Chesterfield Borough Council carried out a similar review earlier this month.
A Derbyshire council is set to review all of its property to find any linked to “colonialism, slavery and racism” and will remove any found to “have these legacies”.
Ashbourne and Derbyshire Dales District Council hit national headlines earlier this month after thousands signed a petition calling for a “racist” wooden carving of a black head on an historic pub sign to be removed.
It was removed by protective local protesters late on Monday, June 8 and hidden – it was returned to the council, its legal owners, three days later and two days after the authority expected to have it returned.
Now, at a meeting of the Conservative-controlled full council on Thursday, July 2, Tory Cllr Jason Atkin is to start a debate to trigger a review of all of the authority’s assets.
His motion reads: “Given what we have seen in other boroughs, districts and local government authorities around the UK in recent weeks, we have a duty to address the legacy of colonialism, slavery and racism in all its forms.
“We acknowledge the public outcry of hurt, pain and anger over these legacies and that we undertake a review of all our assets and a report be brought back to full council on completion of the review with recommendations on what assets deemed as having these legacies attached to them and for their removal.”
This follows a call by councillors for an asset review two weeks ago at the authority’s first public debate over the Green Man and Black’s Head sign.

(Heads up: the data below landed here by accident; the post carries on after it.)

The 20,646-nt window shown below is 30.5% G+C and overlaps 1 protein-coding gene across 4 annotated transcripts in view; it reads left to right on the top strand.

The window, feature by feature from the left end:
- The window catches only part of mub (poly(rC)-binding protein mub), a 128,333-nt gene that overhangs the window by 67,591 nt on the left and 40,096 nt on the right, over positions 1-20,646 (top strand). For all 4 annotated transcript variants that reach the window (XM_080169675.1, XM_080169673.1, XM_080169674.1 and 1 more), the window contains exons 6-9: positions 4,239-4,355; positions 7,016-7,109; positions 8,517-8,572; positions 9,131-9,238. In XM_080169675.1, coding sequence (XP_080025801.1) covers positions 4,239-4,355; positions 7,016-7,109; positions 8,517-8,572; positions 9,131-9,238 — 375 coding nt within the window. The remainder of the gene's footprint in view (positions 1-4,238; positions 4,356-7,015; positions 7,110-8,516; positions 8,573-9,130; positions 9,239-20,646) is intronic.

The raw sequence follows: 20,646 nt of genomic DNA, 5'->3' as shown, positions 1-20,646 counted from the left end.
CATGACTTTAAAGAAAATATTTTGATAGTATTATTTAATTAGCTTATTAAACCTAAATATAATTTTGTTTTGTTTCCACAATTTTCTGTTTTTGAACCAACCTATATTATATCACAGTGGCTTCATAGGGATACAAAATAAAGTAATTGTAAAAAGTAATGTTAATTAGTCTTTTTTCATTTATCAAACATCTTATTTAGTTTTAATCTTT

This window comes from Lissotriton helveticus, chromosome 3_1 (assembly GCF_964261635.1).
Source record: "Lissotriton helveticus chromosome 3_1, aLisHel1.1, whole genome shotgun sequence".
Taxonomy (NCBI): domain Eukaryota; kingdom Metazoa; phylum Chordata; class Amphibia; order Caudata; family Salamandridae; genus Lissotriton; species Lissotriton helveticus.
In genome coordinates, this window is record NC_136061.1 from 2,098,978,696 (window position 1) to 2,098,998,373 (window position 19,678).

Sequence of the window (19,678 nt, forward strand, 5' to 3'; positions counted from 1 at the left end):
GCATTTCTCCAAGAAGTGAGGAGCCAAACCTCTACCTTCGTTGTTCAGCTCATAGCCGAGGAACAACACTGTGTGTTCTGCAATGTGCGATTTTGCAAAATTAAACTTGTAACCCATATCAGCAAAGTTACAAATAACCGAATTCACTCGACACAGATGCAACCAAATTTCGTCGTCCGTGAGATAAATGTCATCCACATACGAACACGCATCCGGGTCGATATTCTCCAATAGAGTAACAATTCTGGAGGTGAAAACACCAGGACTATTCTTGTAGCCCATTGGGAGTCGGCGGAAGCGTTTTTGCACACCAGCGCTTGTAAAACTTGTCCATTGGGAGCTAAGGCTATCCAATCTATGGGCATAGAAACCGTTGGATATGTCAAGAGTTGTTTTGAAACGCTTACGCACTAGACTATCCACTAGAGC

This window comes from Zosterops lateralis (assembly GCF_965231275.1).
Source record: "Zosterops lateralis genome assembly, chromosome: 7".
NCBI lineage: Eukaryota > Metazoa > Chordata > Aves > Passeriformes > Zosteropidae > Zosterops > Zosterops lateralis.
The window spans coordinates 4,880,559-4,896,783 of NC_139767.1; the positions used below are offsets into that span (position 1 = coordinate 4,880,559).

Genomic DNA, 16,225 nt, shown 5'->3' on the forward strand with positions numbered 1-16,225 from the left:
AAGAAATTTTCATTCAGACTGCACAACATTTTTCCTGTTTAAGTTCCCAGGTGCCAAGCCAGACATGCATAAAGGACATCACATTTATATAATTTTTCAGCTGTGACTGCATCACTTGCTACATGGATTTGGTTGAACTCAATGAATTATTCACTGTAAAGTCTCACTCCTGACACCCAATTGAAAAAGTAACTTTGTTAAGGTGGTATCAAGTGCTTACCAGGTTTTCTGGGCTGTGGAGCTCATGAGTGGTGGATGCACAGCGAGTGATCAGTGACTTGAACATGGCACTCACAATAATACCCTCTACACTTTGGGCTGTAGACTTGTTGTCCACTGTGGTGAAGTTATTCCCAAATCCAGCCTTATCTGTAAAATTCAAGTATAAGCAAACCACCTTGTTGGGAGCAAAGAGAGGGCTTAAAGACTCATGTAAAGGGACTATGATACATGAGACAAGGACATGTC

At that meeting, Paul Wilson, the council’s chief executive, had agreed to investigate councillor involvement in the black head’s removal and concealment.
He had also agreed to review other items in the council’s possession if councillors were to call for it.
Councillor Clare Gamble had said the events surrounding the black head had “turned the Derbyshire Dales into a national disgrace”.
Cllr Claire Raw had said: “It has hurt residents in that area from black and ethnic communities. I am sure you (chief executive) will investigate what has happened and I am sure training will be put in place to teach the councillors involved about equality and diversity. We cannot condone this sort of behaviour.”
Many people in Ashbourne believe in a local tale that the carved black wooden head is a tribute to a young black servant boy who accompanied Sir Walter Raleigh on visits to Ashbourne and is said to have been adored by townsfolk.
Maxwell Craven, a Derby-based Historian believes the head is actually a feature from a family crest and in fact represents the head of a Saracen – an Arab Muslim.
Lindsey Porter, another notable local historian, has said he believes the “Black’s Head” has no connections to slavery.
However, objectors have been quick to point out that neither of these alleged origins cancels out allegations that the sculpture can be classed as racist in modern society – and that it could upset black and ethnic minority residents and tourists.
This is in large part due to the black sculpture’s caricature design – similar to the Golliwog character created by Florence Kate Upton, known for its racist connotations.